However this might now be with the way the Season Two is a going a Averted trope. After the Workshop Battle Ficus and view point has almost completely shifted to Bam and Khun like back and Season One with the prime Myth arc of Season Two is currently finding the truth behind Bam's true power. Gallifrey: Narvin is unambiguously stated by the series' creator to be the protagonist, since everything that happens revolves around him, and he's the only character who cares more about the plot than about his own personal goals. However, his role to the story is a supporting one. In The Autumnlands: Tooth & Claw Dunstan, our viewpoint character, is simply a young noble who follows around the legendary warrior out of a sense of admiration and duty. Star Wars: Tag & Bink follow the adventures of two bumbling rebels during the events of the Star Wars films. They also turn out to be Jedi Padawans during the events of the prequels. Jed from the Star Raiders graphic novel. He starts off as one of the three main characters, but halfway through the story he's sidelined into irrelevancy. Art Spiegelman (or at least his Author Avatar) in Maus as the story follows him and his attempt to record his father's experience throughout the Holocaust.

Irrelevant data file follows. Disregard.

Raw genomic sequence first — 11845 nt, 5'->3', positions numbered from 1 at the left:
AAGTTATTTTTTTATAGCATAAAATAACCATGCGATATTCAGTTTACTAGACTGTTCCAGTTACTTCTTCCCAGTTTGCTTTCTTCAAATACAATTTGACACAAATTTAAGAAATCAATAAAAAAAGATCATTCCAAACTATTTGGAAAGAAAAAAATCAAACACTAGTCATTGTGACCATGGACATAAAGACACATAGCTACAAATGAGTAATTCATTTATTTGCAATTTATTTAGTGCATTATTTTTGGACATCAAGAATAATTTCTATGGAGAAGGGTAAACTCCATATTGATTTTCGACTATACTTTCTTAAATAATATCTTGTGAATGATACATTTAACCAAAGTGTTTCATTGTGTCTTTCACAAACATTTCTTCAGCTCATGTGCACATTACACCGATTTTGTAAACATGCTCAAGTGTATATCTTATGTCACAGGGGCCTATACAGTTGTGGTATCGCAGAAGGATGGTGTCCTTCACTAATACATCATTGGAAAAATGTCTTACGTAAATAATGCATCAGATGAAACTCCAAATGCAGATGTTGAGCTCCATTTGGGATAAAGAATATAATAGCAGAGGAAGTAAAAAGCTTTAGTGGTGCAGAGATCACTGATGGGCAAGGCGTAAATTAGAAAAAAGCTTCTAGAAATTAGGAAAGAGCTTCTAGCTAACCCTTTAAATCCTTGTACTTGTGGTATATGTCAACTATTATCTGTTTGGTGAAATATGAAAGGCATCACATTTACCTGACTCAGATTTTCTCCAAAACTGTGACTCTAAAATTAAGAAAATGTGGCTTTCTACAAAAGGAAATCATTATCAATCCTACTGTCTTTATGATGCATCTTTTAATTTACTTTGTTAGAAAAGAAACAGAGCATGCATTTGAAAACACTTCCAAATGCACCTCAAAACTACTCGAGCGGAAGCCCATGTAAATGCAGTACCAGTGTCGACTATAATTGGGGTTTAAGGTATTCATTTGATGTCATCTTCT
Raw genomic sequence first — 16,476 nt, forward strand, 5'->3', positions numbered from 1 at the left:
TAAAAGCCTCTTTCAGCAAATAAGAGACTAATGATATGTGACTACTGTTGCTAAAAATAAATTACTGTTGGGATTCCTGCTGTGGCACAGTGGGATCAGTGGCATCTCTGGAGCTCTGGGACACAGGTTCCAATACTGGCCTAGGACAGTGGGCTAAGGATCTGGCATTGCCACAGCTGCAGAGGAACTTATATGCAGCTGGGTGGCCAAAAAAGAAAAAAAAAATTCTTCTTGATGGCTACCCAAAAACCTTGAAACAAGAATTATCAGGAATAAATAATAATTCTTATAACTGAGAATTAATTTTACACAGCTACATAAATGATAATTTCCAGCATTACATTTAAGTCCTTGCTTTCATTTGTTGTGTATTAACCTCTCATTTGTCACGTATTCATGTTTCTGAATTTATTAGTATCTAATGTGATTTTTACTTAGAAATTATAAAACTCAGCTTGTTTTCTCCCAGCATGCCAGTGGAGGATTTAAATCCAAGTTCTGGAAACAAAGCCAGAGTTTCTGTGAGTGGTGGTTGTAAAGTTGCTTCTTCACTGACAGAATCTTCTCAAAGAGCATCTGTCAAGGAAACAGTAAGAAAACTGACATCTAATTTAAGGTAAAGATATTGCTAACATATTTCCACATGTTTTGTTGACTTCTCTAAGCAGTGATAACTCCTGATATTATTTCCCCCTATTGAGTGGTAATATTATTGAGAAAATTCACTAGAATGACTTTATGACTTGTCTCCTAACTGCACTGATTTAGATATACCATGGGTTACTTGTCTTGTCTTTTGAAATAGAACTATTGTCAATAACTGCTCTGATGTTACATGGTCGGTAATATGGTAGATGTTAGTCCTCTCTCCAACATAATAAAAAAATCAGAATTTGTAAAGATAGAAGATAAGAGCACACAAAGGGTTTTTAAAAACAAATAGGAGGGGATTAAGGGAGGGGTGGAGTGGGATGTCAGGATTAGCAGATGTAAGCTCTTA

However, the story is clearly about his father Vladek and his Holocaust experience. By the end of the story, despite their name being in the title, it's pretty apparent that The Avengers in Avengers vs. X-Men are there to punch people and provide a "down in the trenches" viewpoint. The actual main characters are Cyclops, Scarlet Witch, and Hope Summers, with input from Emma Frost and, oddly enough, Iron Fist as well. A Certain Unknown Level 0: Kamijou Touma is the title viewpoint character of the story, but most of the time the story focuses more on the various supporting/minor characters. The Dragon Age: Inquisition AU story Beyond Heroes: Of Sunshine and Red Lyrium gives this role to Varric. He's the point of view character whose thoughts and emotions are shown to the reader; however, the hero of the story is the Inquisitor, which in this case is Bethany Hawke. Sandy serves as one in The Bikini Bottom Horror since most of the comic is shown from her point of view. The story is about a Patrick clone called "The Tortured One", with Squidward as the main hero. The Brightburn fic A Monster's Nature basically does this for Caitlyn Connors; she's essentially the Lana Lang/Lois Lane to Brandon Breyer's Superman (making the necessary moral adjustments) and yet the story focuses on her perspective of events rather than Brandon's. Subverted in More Than Enemies. As we get to know Ríos intricate backstory linking her to more people than Danzo Shimura while she herself gets to be one of the most relevant players of the Konoha Crushs arc, it seems like this whole ordeal engulfs Sakuras struggles and developments.